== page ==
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F2J Power Amplifier Update

Unlike many companies (and I'm sure you can name some) First Watt is grateful to the early adopters who took a leap of faith and bought either an F2 or F1 amplifier. As First Watt moves into its twelfth year, this is how we thank those people: The F2J and the F1J update. This page is about the F2J (there is another about the F1J).

Most of what you might want to know about the F2J amplifier can be found in the documentation of the F2 power amplifier. As you may already know, the F2 is an active current source amplifier which offers unique characteristics, particularly to sensitive full/wide range loudspeaker drivers. I recommend downloading the owner manual for the F2 and the articles on current source amplification.

The F2J is an update to the F2 where the gain Mosfet transistor has been replaced by a new state-of-the-art power Jfet device. In addition, there have been changes to several resistor values and removal of the input zener protection diodes. As with the F2, the simplified circuit of the F2J looks like this:

The reason for bothering with this modification is very simple – better performance from faster, lower distortion parts. The new Silicon Carbide (SiC) Jfet transistors from SemiSouth are better in several ways. Here is a distortion vs power comparison between the original F2 and the F2J in the low to midband range where you see the newer parts have about one-third the distortion:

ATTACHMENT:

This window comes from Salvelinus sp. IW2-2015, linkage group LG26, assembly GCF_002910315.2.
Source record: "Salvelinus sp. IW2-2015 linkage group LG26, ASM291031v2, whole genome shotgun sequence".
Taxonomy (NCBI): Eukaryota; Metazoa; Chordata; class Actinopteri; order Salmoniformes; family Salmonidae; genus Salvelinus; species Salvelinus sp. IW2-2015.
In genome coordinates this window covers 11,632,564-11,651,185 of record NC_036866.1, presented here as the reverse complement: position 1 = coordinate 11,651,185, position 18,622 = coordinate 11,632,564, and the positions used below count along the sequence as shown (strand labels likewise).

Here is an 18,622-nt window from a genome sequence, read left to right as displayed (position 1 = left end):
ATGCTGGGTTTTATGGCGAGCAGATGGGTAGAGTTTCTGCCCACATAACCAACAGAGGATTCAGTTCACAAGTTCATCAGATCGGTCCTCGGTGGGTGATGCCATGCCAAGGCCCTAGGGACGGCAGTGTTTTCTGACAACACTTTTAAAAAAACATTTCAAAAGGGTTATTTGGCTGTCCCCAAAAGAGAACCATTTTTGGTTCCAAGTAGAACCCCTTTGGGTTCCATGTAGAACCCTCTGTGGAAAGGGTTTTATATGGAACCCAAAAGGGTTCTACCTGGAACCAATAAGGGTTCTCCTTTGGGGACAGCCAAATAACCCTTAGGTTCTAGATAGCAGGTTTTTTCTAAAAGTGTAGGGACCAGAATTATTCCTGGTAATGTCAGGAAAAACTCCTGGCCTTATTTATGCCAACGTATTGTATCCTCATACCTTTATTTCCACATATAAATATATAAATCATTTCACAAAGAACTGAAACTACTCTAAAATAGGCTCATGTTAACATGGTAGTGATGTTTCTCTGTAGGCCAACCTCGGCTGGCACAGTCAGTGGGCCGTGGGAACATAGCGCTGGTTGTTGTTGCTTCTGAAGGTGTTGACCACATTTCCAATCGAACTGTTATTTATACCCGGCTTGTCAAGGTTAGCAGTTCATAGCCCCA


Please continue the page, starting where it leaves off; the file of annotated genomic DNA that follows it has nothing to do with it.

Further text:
This improvement is consistent across the audio band, and there is essentially no alteration to the gain, power, or frequency response – just the much lower distortion.

There is another factor as well, which is that the F2J has a lower input impedance than the F2- approximately 25 Kohm, so the F2J is recommended for use with preamps with ordinary to low output resistance – tube preamps without cathode followers will work but will not reap as much benefit at high frequencies.

This caveat aside, the F2J delivers a dramatic improvement in current-source amplification. I have often ventured the opinion that improvements in measured performance in simple Class A circuits (particularly with no feedback) usually have the best correlation between what you measure and what you hear, and the F2J bears this out. I think it sounds about three times as good, and I feel certain that you will experience the same remarkable improvement.

The period for factories updates has elapsed, so at this time you are on your own. Here is the schematic (and some instructions) for the DIYers. Refer to the original documentation for original schematics and locations of components on the pc boards.




Copyright 2011 General Amplifier